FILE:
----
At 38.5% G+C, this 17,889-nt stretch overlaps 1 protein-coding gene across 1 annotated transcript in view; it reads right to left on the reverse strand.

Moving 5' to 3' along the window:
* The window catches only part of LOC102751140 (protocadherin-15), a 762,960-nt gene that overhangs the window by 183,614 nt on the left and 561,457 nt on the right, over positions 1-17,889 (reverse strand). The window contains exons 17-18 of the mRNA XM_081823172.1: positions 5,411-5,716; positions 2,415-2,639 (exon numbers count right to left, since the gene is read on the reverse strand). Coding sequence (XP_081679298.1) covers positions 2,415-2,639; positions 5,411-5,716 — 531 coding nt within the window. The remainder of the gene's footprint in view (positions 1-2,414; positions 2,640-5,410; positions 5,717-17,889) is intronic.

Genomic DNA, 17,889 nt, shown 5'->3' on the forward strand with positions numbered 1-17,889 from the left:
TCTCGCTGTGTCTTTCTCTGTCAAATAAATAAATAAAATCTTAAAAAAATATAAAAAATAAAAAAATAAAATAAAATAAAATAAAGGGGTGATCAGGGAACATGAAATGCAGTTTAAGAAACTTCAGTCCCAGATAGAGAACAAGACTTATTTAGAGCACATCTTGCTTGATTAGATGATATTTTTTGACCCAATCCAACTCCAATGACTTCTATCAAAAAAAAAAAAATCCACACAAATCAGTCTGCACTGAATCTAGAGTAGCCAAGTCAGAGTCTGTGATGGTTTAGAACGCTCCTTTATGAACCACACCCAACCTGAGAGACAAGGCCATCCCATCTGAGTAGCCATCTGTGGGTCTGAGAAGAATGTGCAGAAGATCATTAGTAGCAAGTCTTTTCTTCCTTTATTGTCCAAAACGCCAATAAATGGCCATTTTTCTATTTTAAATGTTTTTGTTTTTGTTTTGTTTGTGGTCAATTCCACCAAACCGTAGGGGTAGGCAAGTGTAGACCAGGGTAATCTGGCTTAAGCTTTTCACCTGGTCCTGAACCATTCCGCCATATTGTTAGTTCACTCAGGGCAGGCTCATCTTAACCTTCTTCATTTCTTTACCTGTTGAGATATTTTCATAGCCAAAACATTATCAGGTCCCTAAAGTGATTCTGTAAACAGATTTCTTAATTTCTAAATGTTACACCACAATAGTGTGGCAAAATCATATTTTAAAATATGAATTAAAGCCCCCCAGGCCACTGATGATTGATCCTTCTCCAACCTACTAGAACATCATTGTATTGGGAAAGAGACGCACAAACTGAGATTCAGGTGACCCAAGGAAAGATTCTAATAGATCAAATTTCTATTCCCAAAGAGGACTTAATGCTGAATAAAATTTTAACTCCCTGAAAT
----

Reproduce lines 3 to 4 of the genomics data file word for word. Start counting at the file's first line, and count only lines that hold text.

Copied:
* The window catches only part of LOC102751140 (protocadherin-15), a 762,960-nt gene that overhangs the window by 183,614 nt on the left and 561,457 nt on the right, over positions 1-17,889 (reverse strand). The window contains exons 17-18 of the mRNA XM_081823172.1: positions 5,411-5,716; positions 2,415-2,639 (exon numbers count right to left, since the gene is read on the reverse strand). Coding sequence (XP_081679298.1) covers positions 2,415-2,639; positions 5,411-5,716 — 531 coding nt within the window. The remainder of the gene's footprint in view (positions 1-2,414; positions 2,640-5,410; positions 5,717-17,889) is intronic.

Genomic DNA, 17,889 nt, shown 5'->3' on the forward strand with positions numbered 1-17,889 from the left: